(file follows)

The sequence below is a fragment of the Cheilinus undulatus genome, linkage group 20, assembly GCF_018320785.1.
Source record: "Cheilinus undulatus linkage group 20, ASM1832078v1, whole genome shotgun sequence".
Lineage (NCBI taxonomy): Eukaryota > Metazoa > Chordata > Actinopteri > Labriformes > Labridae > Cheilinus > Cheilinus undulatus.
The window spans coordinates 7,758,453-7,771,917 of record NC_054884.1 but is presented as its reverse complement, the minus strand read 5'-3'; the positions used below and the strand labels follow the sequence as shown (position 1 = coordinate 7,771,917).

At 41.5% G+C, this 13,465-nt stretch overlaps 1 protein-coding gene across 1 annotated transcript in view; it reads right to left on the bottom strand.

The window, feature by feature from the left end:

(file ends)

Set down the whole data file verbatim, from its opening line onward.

The sequence below is a fragment of the Cheilinus undulatus genome, linkage group 20, assembly GCF_018320785.1.
Source record: "Cheilinus undulatus linkage group 20, ASM1832078v1, whole genome shotgun sequence".
Lineage (NCBI taxonomy): Eukaryota > Metazoa > Chordata > Actinopteri > Labriformes > Labridae > Cheilinus > Cheilinus undulatus.
The window spans coordinates 7,758,453-7,771,917 of record NC_054884.1 but is presented as its reverse complement, the minus strand read 5'-3'; the positions used below and the strand labels follow the sequence as shown (position 1 = coordinate 7,771,917).

At 41.5% G+C, this 13,465-nt stretch overlaps 1 protein-coding gene across 1 annotated transcript in view; it reads right to left on the bottom strand.

The window, feature by feature from the left end: